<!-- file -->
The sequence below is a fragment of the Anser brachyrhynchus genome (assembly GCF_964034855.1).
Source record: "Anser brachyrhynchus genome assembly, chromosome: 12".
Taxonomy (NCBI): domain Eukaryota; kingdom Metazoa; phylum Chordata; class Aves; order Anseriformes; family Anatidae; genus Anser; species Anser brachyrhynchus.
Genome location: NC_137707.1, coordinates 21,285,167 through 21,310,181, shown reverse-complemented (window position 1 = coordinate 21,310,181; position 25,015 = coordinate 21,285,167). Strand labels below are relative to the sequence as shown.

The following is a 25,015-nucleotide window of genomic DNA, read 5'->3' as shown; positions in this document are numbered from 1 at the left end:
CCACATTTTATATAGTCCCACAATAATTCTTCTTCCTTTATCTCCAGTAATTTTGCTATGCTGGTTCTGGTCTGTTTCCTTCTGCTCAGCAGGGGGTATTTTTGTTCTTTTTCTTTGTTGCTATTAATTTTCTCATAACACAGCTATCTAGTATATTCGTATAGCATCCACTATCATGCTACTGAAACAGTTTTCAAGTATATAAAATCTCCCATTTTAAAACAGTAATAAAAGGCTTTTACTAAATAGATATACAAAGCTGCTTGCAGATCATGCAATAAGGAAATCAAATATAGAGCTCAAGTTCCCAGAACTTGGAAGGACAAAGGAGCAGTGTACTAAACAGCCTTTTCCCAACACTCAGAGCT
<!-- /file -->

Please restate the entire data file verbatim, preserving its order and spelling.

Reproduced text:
The sequence below is a fragment of the Anser brachyrhynchus genome (assembly GCF_964034855.1).
Source record: "Anser brachyrhynchus genome assembly, chromosome: 12".
Taxonomy (NCBI): domain Eukaryota; kingdom Metazoa; phylum Chordata; class Aves; order Anseriformes; family Anatidae; genus Anser; species Anser brachyrhynchus.
Genome location: NC_137707.1, coordinates 21,285,167 through 21,310,181, shown reverse-complemented (window position 1 = coordinate 21,310,181; position 25,015 = coordinate 21,285,167). Strand labels below are relative to the sequence as shown.

The following is a 25,015-nucleotide window of genomic DNA, read 5'->3' as shown; positions in this document are numbered from 1 at the left end:
CCACATTTTATATAGTCCCACAATAATTCTTCTTCCTTTATCTCCAGTAATTTTGCTATGCTGGTTCTGGTCTGTTTCCTTCTGCTCAGCAGGGGGTATTTTTGTTCTTTTTCTTTGTTGCTATTAATTTTCTCATAACACAGCTATCTAGTATATTCGTATAGCATCCACTATCATGCTACTGAAACAGTTTTCAAGTATATAAAATCTCCCATTTTAAAACAGTAATAAAAGGCTTTTACTAAATAGATATACAAAGCTGCTTGCAGATCATGCAATAAGGAAATCAAATATAGAGCTCAAGTTCCCAGAACTTGGAAGGACAAAGGAGCAGTGTACTAAACAGCCTTTTCCCAACACTCAGAGCT